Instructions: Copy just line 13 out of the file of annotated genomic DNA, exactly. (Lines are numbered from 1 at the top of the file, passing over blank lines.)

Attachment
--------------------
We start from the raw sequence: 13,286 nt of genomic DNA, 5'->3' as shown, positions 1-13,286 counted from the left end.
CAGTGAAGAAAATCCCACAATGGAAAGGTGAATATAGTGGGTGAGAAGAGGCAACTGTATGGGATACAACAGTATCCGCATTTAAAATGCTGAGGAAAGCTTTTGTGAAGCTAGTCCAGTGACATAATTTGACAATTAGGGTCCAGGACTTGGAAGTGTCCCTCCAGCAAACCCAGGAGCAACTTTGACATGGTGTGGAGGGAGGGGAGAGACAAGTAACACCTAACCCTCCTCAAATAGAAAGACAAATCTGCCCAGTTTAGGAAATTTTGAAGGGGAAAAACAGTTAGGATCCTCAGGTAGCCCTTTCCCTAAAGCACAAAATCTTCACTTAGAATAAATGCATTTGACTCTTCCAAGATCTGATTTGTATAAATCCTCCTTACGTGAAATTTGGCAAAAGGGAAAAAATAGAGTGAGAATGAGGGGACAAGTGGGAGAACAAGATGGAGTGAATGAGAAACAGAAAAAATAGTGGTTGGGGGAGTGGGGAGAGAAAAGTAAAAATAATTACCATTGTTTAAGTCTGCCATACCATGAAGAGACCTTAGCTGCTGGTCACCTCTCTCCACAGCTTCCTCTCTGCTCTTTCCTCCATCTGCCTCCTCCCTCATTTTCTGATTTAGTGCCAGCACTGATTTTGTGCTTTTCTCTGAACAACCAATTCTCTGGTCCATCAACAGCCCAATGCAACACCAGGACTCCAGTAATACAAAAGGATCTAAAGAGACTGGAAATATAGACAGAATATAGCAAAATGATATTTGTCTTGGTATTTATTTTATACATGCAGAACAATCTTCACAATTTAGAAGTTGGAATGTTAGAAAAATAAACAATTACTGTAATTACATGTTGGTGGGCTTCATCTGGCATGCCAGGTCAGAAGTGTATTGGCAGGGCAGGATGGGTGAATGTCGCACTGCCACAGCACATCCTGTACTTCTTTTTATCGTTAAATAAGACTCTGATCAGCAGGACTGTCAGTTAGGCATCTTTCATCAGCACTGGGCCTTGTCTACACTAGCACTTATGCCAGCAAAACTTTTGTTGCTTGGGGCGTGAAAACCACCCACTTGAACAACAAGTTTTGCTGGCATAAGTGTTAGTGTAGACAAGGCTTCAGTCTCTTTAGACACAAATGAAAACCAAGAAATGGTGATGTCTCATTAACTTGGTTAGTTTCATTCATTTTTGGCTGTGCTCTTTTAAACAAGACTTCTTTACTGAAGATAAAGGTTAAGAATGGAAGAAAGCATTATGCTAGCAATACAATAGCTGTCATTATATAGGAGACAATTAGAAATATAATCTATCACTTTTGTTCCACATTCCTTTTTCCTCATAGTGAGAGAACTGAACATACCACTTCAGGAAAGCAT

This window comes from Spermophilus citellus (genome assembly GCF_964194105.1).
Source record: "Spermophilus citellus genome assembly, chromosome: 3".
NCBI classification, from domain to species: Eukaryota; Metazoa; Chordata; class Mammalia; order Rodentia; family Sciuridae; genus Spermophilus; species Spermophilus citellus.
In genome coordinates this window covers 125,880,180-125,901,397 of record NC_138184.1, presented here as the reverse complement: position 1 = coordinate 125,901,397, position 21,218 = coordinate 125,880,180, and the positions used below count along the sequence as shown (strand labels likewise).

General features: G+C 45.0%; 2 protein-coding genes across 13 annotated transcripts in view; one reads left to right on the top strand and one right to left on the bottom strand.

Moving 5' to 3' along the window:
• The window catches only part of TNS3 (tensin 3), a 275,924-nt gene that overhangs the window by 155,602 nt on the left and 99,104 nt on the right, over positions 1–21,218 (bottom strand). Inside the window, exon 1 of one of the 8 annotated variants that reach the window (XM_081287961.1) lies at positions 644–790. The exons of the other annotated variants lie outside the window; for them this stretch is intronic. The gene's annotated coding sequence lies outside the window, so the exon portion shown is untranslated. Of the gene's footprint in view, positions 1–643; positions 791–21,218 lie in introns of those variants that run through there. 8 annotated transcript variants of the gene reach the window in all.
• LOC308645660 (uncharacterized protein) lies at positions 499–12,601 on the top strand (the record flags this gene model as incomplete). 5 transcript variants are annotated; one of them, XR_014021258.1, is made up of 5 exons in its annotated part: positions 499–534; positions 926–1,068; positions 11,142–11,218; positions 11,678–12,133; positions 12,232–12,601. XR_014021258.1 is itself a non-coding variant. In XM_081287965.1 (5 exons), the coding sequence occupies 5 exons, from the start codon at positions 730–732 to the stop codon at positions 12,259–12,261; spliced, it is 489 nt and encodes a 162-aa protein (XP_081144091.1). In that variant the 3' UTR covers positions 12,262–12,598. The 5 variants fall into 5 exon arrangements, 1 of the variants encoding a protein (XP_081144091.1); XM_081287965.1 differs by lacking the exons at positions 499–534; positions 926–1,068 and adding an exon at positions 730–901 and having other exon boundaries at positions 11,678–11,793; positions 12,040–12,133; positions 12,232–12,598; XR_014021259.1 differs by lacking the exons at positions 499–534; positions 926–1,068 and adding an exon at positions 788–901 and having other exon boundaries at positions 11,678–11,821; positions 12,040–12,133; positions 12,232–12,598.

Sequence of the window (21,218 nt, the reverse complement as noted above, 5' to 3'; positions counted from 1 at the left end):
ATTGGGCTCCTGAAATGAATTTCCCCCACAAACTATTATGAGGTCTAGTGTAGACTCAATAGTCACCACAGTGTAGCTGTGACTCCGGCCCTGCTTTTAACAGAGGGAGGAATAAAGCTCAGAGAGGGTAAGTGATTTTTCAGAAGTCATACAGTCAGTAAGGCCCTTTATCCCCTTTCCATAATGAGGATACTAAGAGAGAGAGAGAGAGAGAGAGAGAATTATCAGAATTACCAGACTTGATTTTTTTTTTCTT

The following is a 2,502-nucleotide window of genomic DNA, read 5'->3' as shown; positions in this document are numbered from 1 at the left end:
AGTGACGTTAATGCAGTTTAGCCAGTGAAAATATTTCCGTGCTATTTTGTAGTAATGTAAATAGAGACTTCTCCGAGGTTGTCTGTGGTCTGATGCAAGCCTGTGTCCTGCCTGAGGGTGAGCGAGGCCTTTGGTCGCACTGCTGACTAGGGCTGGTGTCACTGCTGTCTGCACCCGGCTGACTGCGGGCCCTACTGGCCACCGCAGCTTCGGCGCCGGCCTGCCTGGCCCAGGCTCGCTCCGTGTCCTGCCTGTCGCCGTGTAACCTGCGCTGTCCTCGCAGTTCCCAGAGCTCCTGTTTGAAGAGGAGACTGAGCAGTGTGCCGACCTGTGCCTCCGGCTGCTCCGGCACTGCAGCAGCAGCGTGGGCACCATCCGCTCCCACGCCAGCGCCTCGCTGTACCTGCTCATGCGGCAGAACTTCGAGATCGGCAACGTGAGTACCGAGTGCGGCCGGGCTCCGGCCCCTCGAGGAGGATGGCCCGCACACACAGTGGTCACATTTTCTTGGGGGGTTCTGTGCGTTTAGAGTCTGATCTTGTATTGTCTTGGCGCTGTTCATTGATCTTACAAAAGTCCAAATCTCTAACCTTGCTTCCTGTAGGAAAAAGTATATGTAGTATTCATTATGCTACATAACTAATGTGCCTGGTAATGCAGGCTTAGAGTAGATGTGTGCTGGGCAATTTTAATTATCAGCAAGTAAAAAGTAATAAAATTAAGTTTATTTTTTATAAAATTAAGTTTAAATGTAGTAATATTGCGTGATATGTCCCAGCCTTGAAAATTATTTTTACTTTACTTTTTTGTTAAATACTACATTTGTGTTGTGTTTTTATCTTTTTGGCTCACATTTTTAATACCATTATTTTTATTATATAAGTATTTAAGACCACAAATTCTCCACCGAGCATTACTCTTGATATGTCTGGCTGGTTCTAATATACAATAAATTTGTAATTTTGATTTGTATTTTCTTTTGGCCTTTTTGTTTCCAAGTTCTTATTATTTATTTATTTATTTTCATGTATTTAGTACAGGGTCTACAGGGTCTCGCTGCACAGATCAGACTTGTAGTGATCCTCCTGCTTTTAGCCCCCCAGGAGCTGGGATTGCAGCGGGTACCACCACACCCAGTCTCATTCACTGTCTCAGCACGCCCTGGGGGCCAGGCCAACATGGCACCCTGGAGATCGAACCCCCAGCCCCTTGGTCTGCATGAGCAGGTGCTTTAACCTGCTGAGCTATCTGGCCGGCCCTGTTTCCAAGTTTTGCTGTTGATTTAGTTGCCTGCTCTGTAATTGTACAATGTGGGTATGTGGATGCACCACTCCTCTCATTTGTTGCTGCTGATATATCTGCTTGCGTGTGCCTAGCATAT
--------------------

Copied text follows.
The following is a 2,502-nucleotide window of genomic DNA, read 5'->3' as shown; positions in this document are numbered from 1 at the left end: